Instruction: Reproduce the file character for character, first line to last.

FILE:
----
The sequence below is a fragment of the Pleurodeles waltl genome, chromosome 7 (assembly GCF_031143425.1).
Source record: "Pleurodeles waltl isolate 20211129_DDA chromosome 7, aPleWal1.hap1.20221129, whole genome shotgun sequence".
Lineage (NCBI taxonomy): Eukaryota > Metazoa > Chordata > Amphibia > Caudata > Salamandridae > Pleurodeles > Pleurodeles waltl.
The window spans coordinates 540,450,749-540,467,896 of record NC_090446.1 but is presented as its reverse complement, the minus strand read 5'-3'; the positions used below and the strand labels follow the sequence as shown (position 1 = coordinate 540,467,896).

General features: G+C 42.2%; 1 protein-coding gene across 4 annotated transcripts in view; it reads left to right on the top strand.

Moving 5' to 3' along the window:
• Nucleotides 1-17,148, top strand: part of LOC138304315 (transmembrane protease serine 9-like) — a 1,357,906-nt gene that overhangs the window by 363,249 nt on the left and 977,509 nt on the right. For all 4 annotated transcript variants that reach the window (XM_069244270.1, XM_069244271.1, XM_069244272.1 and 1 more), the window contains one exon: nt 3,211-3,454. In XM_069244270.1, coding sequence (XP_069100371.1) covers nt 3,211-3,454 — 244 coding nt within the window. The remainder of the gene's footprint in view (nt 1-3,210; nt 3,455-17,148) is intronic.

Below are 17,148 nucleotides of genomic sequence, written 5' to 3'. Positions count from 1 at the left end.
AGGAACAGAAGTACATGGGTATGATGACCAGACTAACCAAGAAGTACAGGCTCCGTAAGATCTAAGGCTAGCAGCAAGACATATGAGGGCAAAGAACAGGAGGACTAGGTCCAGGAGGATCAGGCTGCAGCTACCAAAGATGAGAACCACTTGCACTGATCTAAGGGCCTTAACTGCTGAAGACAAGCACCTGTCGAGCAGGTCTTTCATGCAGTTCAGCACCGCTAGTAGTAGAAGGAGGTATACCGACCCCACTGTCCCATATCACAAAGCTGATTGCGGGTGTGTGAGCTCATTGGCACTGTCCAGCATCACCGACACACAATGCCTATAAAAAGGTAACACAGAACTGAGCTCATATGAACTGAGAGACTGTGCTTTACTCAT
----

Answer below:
The sequence below is a fragment of the Pleurodeles waltl genome, chromosome 7 (assembly GCF_031143425.1).
Source record: "Pleurodeles waltl isolate 20211129_DDA chromosome 7, aPleWal1.hap1.20221129, whole genome shotgun sequence".
Lineage (NCBI taxonomy): Eukaryota > Metazoa > Chordata > Amphibia > Caudata > Salamandridae > Pleurodeles > Pleurodeles waltl.
The window spans coordinates 540,450,749-540,467,896 of record NC_090446.1 but is presented as its reverse complement, the minus strand read 5'-3'; the positions used below and the strand labels follow the sequence as shown (position 1 = coordinate 540,467,896).

General features: G+C 42.2%; 1 protein-coding gene across 4 annotated transcripts in view; it reads left to right on the top strand.

Moving 5' to 3' along the window:
• Nucleotides 1-17,148, top strand: part of LOC138304315 (transmembrane protease serine 9-like) — a 1,357,906-nt gene that overhangs the window by 363,249 nt on the left and 977,509 nt on the right. For all 4 annotated transcript variants that reach the window (XM_069244270.1, XM_069244271.1, XM_069244272.1 and 1 more), the window contains one exon: nt 3,211-3,454. In XM_069244270.1, coding sequence (XP_069100371.1) covers nt 3,211-3,454 — 244 coding nt within the window. The remainder of the gene's footprint in view (nt 1-3,210; nt 3,455-17,148) is intronic.

Below are 17,148 nucleotides of genomic sequence, written 5' to 3'. Positions count from 1 at the left end.
AGGAACAGAAGTACATGGGTATGATGACCAGACTAACCAAGAAGTACAGGCTCCGTAAGATCTAAGGCTAGCAGCAAGACATATGAGGGCAAAGAACAGGAGGACTAGGTCCAGGAGGATCAGGCTGCAGCTACCAAAGATGAGAACCACTTGCACTGATCTAAGGGCCTTAACTGCTGAAGACAAGCACCTGTCGAGCAGGTCTTTCATGCAGTTCAGCACCGCTAGTAGTAGAAGGAGGTATACCGACCCCACTGTCCCATATCACAAAGCTGATTGCGGGTGTGTGAGCTCATTGGCACTGTCCAGCATCACCGACACACAATGCCTATAAAAAGGTAACACAGAACTGAGCTCATATGAACTGAGAGACTGTGCTTTACTCAT